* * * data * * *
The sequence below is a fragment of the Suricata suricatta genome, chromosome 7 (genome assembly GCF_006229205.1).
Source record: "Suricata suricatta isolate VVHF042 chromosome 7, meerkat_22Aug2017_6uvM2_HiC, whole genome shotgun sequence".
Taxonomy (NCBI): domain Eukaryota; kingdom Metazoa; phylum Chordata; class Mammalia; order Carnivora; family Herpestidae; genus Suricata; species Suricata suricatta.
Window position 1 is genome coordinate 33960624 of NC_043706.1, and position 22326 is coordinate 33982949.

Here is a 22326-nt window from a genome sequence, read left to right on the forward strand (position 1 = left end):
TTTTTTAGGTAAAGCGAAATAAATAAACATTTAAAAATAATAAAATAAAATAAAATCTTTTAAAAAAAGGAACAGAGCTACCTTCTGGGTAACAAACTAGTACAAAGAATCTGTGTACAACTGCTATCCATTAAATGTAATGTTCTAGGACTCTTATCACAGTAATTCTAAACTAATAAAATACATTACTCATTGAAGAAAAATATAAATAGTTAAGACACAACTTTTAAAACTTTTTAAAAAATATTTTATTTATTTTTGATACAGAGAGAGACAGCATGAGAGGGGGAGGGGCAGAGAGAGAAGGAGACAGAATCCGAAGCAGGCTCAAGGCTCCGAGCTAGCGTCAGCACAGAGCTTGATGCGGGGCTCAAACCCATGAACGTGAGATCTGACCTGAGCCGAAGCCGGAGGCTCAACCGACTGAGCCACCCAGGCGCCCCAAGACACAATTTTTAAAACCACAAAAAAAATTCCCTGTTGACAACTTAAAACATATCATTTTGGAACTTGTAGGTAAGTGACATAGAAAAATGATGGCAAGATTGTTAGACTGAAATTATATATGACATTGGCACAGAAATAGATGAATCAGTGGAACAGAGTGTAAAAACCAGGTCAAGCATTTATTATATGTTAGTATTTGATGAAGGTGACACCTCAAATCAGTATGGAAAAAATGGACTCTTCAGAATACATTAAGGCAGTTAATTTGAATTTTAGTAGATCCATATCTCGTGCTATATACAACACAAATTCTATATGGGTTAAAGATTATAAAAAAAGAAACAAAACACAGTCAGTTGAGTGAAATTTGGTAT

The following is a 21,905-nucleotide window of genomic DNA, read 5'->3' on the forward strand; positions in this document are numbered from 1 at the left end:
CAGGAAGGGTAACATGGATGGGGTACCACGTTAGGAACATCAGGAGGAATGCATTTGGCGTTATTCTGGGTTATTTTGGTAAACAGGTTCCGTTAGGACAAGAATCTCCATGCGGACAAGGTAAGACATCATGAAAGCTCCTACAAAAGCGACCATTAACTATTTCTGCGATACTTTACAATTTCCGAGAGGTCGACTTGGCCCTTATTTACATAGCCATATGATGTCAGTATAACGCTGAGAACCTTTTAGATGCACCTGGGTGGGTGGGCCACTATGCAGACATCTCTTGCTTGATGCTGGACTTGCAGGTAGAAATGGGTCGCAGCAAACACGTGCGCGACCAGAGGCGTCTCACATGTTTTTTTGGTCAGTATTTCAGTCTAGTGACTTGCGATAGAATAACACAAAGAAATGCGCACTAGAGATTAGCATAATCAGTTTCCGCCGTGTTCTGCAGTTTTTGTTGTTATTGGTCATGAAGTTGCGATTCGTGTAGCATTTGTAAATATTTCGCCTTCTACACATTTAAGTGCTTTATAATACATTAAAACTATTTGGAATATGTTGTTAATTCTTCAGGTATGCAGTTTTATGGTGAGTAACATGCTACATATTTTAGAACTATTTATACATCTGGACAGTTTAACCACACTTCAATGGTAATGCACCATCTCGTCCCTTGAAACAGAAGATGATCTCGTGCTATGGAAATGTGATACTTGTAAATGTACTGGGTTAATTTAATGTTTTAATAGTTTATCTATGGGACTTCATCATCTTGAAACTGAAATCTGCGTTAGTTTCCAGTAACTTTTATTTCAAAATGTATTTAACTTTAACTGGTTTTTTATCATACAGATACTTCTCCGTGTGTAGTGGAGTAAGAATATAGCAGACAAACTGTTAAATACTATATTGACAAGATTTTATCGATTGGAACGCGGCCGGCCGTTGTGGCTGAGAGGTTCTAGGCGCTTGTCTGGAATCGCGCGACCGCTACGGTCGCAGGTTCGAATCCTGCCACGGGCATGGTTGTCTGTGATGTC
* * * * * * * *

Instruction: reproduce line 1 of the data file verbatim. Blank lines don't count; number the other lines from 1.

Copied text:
The sequence below is a fragment of the Suricata suricatta genome, chromosome 7 (genome assembly GCF_006229205.1).